PROCESS-SPACE ART FESTIVAL IN BULGARIA – MARTA WŁUSEK
Marta Włusek, a Berlin-based artist, has been invited to the week-long AIR residency in Plovdiv – the European Capital of Culture 2019 – to take part in Process-Space Art Festival. During her stay, she engaged the city’s residents in the process of creating her new body of work by using a 3D scanner as a photographic medium. She asked twelve participants to reimagine and perform the Roman statues of Plovdiv. The installation includes a video animation with screens placed on plaster columns and explores regional history and its impact on the locals’ cultural identity.
How did you find out about the residency programme? How did you apply?
I attended Process-Space in Bulgaria twice, for the first time in 2017. I found an open call on ArtRabbit. It was actually the second year, when the organisers of the residency decided to make the call for applications public and put their announcement on a British website. Since 1991, when the Process-Space was founded, it has hosted a huge number of international artists, but the information about open calls wasn’t widespread but rather forwarded “by mouth” in a tight-knit network of friends of friends. The residency takes place in various towns of Bulgaria. In 2019, it happened to be in Plovdiv – this year’s European Capital of Culture. I felt that I had an idea for a proposal that would address Plovdiv’s rich and complex history, so I sent it to the organisers. Luckily, I was selected again.
What does your regular art residency day look like?
Process Space Art Festival is a very specific type of residency, a very sociable one. Each year over 10 participating artists are invited, plus guests, so the emphasis is placed on getting to know each other, socialising and collaboration. Discovering the city’s sites and cultural heritage is also a crucial aspect of the residency, and a part of many participants’ daily routine. After all, it is absolutely up to the artists how they will use their time during the residency, where they will work and what they will make out of it.
In your experience, what distinguishes working as part of a residency from working in your atelier?
Based on my experience, I can say that a change of place has an unforeseen and dramatic influence on my creative process. Working as part of a residency, which involves going abroad and meeting new people, is comparable to going on a journey that enriches your knowledge and shapes your personality. It is just impossible to isolate yourself, or to stay indifferent to what you witness. And it reflects in the work you make.
Does the change of context help you in the creation process?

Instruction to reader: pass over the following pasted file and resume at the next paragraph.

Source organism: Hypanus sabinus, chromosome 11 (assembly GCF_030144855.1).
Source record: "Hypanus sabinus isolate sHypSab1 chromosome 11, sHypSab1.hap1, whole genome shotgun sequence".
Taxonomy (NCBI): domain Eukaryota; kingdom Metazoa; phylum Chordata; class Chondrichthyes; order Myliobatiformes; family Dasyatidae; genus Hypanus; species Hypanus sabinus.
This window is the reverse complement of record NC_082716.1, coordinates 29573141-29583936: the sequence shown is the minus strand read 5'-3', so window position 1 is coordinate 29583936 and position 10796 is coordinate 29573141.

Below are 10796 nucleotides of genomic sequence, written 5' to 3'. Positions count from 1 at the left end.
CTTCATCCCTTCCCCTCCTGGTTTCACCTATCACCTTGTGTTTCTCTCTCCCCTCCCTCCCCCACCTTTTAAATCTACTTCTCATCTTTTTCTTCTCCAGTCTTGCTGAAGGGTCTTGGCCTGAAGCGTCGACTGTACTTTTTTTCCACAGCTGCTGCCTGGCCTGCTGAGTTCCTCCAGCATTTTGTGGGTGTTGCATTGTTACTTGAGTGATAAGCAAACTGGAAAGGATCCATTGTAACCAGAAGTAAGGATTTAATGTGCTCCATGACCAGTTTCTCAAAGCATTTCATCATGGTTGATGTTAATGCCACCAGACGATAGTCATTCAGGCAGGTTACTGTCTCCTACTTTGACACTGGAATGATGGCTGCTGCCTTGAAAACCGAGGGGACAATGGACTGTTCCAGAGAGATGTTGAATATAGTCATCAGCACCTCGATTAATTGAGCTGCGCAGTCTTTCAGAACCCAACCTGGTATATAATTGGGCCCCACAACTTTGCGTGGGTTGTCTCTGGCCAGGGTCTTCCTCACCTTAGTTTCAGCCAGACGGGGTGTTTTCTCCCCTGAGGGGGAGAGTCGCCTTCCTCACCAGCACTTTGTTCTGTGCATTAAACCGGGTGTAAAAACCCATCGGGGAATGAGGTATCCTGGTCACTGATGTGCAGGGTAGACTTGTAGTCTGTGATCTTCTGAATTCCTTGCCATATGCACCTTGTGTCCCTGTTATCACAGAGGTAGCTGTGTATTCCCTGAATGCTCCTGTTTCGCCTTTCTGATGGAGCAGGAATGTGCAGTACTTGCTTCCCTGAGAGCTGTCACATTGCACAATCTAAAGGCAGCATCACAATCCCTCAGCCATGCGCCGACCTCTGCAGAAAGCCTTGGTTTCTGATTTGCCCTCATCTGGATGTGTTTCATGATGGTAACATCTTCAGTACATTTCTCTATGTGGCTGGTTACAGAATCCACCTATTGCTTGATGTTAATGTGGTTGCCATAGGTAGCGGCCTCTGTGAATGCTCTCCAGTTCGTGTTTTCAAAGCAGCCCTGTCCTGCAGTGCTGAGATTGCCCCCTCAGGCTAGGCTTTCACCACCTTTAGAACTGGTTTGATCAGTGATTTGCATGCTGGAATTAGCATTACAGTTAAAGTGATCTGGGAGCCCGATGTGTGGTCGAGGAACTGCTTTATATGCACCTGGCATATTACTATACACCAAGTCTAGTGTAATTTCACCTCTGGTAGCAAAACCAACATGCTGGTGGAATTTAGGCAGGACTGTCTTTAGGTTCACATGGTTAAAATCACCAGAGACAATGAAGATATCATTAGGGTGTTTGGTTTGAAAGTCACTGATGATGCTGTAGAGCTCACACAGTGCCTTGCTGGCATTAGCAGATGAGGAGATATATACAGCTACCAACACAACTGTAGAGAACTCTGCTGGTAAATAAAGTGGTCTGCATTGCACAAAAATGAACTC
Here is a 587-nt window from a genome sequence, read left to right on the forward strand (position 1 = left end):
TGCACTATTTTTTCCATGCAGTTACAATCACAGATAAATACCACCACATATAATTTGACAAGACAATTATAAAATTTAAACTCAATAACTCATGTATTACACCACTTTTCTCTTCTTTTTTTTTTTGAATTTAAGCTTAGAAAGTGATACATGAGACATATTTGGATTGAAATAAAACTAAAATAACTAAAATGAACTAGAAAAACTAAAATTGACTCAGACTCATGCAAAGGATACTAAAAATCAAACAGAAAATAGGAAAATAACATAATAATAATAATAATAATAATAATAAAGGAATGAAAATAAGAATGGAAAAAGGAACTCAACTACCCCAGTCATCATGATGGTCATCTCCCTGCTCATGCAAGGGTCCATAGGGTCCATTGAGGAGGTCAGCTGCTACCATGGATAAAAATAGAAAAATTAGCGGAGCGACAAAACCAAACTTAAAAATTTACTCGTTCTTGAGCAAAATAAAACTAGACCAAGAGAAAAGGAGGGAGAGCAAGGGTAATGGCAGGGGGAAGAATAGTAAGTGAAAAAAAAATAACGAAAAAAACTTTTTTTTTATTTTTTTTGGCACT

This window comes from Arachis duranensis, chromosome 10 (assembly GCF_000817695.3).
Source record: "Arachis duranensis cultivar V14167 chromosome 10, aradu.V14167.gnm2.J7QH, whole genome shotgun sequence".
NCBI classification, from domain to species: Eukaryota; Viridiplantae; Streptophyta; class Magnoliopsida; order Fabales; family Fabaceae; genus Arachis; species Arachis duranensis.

Changing the context is a stimulant that triggers a way of seeing, which allows us to view things from another point of view. The aforementioned ‘unforeseen and dramatic’ influences the change of context may bring, are the sum of all those unpredictable moments that make the whole creative process even more interesting. Consequently, it may lead up to new, unexpected results.
Do you put emphasis on your work or rather on meeting people and exploring the city?
It is a mixture of both, an ideal work-play balance. Although, meeting new people and exploring the city can also be a part of the working process.
What challenges and opportunities did the residency involve?
The biggest challenge was the short time in which artists were expected to complete their work. The Process-Space Art Festival residency lasts 2 weeks and concludes with an exhibition of artworks made in that time span. It is, of course, a wonderful opportunity to present the work to the local audience. Another great opportunity is having a chance to meet Bulgarian and international artists from around the globe, and the knowledge exchange that happens between the artists through workshops and presentations. Furthermore, a very valuable experience arises within the opportunity of visiting hidden city spots and taking excursions to remote historical landmarks, which the residency organisers provide.
Name three objects which are the most important to you during the residency.
I’m not sure if I can prioritise objects. They are equally important as long as they fulfil their utilitarian function. However, I always pack my camera, but rarely use it as it’s too heavy and bulky to carry around. Then, my mobile phone comes in handy as I can effortlessly record any given moment with it. For the project carried out this year in Plovdiv, I used a lens-based 3D scanner and a laptop.
What is the role of an institution in your residency? What does it provide you with?
Process-Space Art Festival is a privately funded international festival for contemporary arts, held annually since 1992 through sponsorship and partnership with Bulgarian institutions. Invited artists are provided with accommodation free of charge, top quality dinners and art materials. More information about the festival can be found here.
What would you recommend to artists going abroad for an art residency?
Go out and explore your surroundings, this is where the inspiration usually comes from.
Proofread by Paulina Prońko
ART RESIDENCY: In this series of interviews we ask artists and creative professionals what art residencies mean to them and what benefits they bring to both sides. There is a wide range of art residencies available and it is crucial to make artists aware of such possibilities, recommend the most interesting ones, and allow art practitioners to share their experiences. Alongside the interviews, we also publish articles with selected open calls from around the world, and run a Facebook Group “Open calls/Residencies/Opportunities for artists” where the arts community can share more opportunities and experiences.